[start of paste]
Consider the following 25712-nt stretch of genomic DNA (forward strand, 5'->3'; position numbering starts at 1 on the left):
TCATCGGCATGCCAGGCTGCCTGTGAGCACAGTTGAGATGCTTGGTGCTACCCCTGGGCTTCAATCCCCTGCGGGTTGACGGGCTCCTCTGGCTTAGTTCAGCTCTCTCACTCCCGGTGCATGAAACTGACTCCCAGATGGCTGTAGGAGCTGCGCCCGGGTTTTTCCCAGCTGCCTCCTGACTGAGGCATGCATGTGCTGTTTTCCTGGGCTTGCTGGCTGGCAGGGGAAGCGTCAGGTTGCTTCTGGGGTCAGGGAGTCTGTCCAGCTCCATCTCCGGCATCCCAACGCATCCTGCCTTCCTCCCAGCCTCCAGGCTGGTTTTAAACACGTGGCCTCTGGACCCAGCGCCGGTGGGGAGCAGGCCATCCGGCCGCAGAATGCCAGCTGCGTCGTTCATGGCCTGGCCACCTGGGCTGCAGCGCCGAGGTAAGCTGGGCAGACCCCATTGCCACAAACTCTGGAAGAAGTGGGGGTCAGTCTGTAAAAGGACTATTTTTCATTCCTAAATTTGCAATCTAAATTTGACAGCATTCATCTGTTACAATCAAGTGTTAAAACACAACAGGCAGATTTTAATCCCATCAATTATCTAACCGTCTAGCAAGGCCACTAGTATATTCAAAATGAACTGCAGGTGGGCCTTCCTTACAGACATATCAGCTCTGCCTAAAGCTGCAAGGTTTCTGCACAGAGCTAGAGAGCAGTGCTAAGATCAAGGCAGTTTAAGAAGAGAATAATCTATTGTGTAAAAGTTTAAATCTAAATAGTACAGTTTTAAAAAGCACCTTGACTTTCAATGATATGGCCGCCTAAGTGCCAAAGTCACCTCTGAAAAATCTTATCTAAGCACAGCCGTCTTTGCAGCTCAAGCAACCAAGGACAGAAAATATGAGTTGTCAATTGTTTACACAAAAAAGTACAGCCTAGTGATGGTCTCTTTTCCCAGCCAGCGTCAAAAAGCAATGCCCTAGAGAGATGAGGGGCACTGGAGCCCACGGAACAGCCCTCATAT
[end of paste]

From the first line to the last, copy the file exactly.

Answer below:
Consider the following 25712-nt stretch of genomic DNA (forward strand, 5'->3'; position numbering starts at 1 on the left):
TCATCGGCATGCCAGGCTGCCTGTGAGCACAGTTGAGATGCTTGGTGCTACCCCTGGGCTTCAATCCCCTGCGGGTTGACGGGCTCCTCTGGCTTAGTTCAGCTCTCTCACTCCCGGTGCATGAAACTGACTCCCAGATGGCTGTAGGAGCTGCGCCCGGGTTTTTCCCAGCTGCCTCCTGACTGAGGCATGCATGTGCTGTTTTCCTGGGCTTGCTGGCTGGCAGGGGAAGCGTCAGGTTGCTTCTGGGGTCAGGGAGTCTGTCCAGCTCCATCTCCGGCATCCCAACGCATCCTGCCTTCCTCCCAGCCTCCAGGCTGGTTTTAAACACGTGGCCTCTGGACCCAGCGCCGGTGGGGAGCAGGCCATCCGGCCGCAGAATGCCAGCTGCGTCGTTCATGGCCTGGCCACCTGGGCTGCAGCGCCGAGGTAAGCTGGGCAGACCCCATTGCCACAAACTCTGGAAGAAGTGGGGGTCAGTCTGTAAAAGGACTATTTTTCATTCCTAAATTTGCAATCTAAATTTGACAGCATTCATCTGTTACAATCAAGTGTTAAAACACAACAGGCAGATTTTAATCCCATCAATTATCTAACCGTCTAGCAAGGCCACTAGTATATTCAAAATGAACTGCAGGTGGGCCTTCCTTACAGACATATCAGCTCTGCCTAAAGCTGCAAGGTTTCTGCACAGAGCTAGAGAGCAGTGCTAAGATCAAGGCAGTTTAAGAAGAGAATAATCTATTGTGTAAAAGTTTAAATCTAAATAGTACAGTTTTAAAAAGCACCTTGACTTTCAATGATATGGCCGCCTAAGTGCCAAAGTCACCTCTGAAAAATCTTATCTAAGCACAGCCGTCTTTGCAGCTCAAGCAACCAAGGACAGAAAATATGAGTTGTCAATTGTTTACACAAAAAAGTACAGCCTAGTGATGGTCTCTTTTCCCAGCCAGCGTCAAAAAGCAATGCCCTAGAGAGATGAGGGGCACTGGAGCCCACGGAACAGCCCTCATAT